( HELL.... Speaking of which... Dont forget to take notice to our LIL DIRTY BASTARD "Dirt Spray" ) ----> We are currently out of stock ( Thanx to a few baddass customers ) But hope to have some for everyone to try out at one of the upcoming shows... We are eventually going to bite the bullet and get a booth ( Damn shows are expensive )
Why cant we bring the cost down ?? It seems as if Transworld is upwards of 5 and 6 grand for Vendors... ( Big Vendors can absorb this ....us little guys cannot )
07-30-2009, 12:56 AM
I find using wire brushes works great for fraying and give a distressed, old look. Just use scissors to put a cut in fabric and work edges with wire brush and it looks fantastic. Wire brushes can be found at most dollar stores or where paint supplies are sold.
07-30-2009, 01:33 AM
Ive seen some people attach clothing to the back of their car/truck and drag it around a gravel/dirt road. after a few miles the clothing is shredded and messy looking.
07-30-2009, 07:23 AM
Wow... all these tips are FANTASTIC! Thanks again, keep it all coming!
Malicious, can you elaborate; what's your dirt spray? -Tyler
07-30-2009, 09:23 AM
I have tied flannel shirts and jeans to trees for a few months to 'age' them. Make sure they're exposed to all the elements. Never been disappointed with the results.
07-30-2009, 11:03 AM
I've been curious about this stuff myself. Thanks everyone for posting these tips! And thanks Tyler for starting this thread!
07-30-2009, 10:53 PM
For natural fabrics (cotton, linen, silks, wools), I use tea and coffee to give it a nice aged stain (a yellow-brown antiquing color).
I like using different grit levels of sandpaper (from 60-300) to age areas. I start with the highest grit (which is the smoothest) and work down to the lower grit based on normal wear patters of areas.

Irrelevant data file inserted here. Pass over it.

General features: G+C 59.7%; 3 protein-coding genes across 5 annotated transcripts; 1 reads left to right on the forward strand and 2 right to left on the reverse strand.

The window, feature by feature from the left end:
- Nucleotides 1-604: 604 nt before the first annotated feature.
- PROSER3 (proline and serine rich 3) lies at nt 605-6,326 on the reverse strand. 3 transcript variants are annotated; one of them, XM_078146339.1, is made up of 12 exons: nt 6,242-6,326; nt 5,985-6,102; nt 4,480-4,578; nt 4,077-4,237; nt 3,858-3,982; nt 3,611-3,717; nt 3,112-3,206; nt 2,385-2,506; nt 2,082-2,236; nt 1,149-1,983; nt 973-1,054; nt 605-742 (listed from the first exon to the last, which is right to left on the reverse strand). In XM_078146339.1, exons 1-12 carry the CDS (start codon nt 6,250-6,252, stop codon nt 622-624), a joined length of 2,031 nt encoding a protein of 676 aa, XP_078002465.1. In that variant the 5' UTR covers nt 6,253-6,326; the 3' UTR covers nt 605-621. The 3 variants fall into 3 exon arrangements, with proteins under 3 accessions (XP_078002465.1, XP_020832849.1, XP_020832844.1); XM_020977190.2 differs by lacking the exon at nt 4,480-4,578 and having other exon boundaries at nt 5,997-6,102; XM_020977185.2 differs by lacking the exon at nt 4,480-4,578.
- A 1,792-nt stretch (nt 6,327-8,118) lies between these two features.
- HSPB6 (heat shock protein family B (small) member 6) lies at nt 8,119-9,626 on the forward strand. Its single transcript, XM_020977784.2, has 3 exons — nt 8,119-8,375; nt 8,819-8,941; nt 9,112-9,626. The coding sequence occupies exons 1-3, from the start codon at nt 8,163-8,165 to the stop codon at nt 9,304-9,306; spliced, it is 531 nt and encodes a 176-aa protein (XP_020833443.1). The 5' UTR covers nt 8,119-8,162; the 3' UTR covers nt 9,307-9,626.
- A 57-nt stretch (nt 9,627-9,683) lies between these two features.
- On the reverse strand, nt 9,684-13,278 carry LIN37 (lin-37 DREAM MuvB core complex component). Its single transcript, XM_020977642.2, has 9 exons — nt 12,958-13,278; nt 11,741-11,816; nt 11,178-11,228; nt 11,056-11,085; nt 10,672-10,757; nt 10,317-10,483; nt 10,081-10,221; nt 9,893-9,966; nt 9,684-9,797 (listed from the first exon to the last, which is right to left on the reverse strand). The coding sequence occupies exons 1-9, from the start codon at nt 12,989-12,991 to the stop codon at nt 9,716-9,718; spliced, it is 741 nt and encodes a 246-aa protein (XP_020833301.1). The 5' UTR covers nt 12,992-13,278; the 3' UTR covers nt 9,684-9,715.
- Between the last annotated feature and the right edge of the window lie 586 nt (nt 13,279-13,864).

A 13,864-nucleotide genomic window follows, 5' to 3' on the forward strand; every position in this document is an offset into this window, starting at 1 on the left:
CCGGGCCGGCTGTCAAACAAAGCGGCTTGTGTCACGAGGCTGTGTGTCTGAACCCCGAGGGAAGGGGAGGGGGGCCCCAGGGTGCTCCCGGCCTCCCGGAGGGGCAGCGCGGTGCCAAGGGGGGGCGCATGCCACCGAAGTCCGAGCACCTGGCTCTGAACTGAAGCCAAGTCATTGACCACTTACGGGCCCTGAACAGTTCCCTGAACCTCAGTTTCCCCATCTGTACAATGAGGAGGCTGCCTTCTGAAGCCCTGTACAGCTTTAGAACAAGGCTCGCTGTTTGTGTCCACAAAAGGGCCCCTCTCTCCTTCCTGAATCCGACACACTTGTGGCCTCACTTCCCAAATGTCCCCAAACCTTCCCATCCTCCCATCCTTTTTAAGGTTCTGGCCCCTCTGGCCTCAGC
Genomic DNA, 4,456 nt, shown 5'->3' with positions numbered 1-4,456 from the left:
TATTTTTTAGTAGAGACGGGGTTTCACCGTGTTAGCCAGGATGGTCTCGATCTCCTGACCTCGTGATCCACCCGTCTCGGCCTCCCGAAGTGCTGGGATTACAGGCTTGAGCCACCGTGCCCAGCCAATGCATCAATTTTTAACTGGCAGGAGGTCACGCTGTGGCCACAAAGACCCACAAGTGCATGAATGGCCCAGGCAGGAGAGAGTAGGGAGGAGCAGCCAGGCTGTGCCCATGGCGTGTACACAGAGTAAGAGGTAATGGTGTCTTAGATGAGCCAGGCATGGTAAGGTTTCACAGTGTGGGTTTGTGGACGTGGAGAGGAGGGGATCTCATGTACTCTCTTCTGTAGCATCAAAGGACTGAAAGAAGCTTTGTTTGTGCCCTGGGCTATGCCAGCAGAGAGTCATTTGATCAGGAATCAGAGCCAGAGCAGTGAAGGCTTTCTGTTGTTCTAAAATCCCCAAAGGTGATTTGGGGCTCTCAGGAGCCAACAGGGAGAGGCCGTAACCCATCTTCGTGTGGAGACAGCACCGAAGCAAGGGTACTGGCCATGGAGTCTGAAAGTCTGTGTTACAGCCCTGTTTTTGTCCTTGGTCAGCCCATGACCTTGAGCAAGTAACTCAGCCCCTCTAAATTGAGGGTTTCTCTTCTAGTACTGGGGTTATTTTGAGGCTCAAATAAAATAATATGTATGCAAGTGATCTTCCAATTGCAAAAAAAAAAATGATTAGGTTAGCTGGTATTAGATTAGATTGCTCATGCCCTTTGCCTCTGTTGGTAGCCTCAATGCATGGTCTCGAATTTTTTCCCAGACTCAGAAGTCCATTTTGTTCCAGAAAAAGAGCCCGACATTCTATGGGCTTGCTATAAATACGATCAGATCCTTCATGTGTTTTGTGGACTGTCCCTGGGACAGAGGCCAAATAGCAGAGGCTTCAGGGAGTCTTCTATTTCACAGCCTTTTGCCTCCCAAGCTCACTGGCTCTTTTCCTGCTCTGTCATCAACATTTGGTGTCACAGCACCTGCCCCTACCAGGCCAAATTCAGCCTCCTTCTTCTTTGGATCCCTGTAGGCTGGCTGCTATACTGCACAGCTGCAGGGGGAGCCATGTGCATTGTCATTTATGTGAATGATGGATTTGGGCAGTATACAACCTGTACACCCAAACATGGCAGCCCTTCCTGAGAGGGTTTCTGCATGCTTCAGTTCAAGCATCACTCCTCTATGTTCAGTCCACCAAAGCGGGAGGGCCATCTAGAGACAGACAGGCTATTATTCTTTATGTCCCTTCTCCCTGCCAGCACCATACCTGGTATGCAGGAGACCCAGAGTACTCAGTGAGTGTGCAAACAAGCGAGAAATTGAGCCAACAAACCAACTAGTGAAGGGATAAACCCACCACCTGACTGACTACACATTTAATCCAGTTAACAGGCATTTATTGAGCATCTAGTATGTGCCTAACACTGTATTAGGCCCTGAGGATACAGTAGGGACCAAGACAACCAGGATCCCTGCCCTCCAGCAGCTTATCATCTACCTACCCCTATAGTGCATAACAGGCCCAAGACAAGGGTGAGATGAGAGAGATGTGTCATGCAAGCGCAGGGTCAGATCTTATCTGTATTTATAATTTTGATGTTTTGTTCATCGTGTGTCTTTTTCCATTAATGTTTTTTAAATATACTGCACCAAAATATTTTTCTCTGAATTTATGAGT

Use a seam ripper to partially tear out seams and fray the fabric.
Always make sure to do wear and tear on areas of the garment that normally get the most abuse (hemlines, elbows, knees, seat of pants, collars, and cuffs).
I actually taught a class on costume distressing at MHC and I have the class breakdown if anyone wants it.
07-31-2009, 01:20 AM
Glad to see that you didnt get attacked by any of those animals...I have lost your outlines for your costuming class mind sending them to me again?
07-31-2009, 07:15 AM
Katie, would you mind sending me a copy of that? That would
help out greatly!
My email is firstname.lastname@example.org
07-31-2009, 07:33 AM
Use watered down fabric dyes in bottle sprayers, that way you can wash the costumes. Make sure to pre-wet the area first to get the dyes to flow out. For dirt, there is no substitute for Fuller's Earth, I think Ghostride sells it. Fuller's is sterile, and much healthier than using any other airborne powders. It comes in colors as well.
07-31-2009, 08:05 AM
We use, along with other techniques already mentioned, Fuller's Earth and Schmutzstik ageing crayons. We get both products from Manhattan Wardrobe Supply. The Fuller's Earth comes in muslin "pounce" bags that allow for easy application to clothing.
07-31-2009, 08:09 AM
This is EXACTLY what I was looking for! Thanks so much for these links... does this have to be "re-aged" after a washing? -Tyler
07-31-2009, 08:16 AM
The Fuller's earth products wash out. The Schmutzstik crayons are basically giant wax crayons that you use to "color" directly on clothing. Haven't tried to wash the costumes and I definitely would not put them in a dryer.
07-31-2009, 08:45 AM
Correct, thats why we pre stain the area with fabric dye or the crayons and then apply Fuller's. Dirt is a sensative issue in Arizona, we a have a bacteria in our soil that causes "Valley Fever" which you eventually grow imune to. Doesn't Ghostride carry the full line of Crayons?
07-31-2009, 08:54 AM
I believe Ghostride sells the crayons but MWS carries a more complete and varied line of wardrobe distressing products. We purchased a couple of complete distressing kits from them.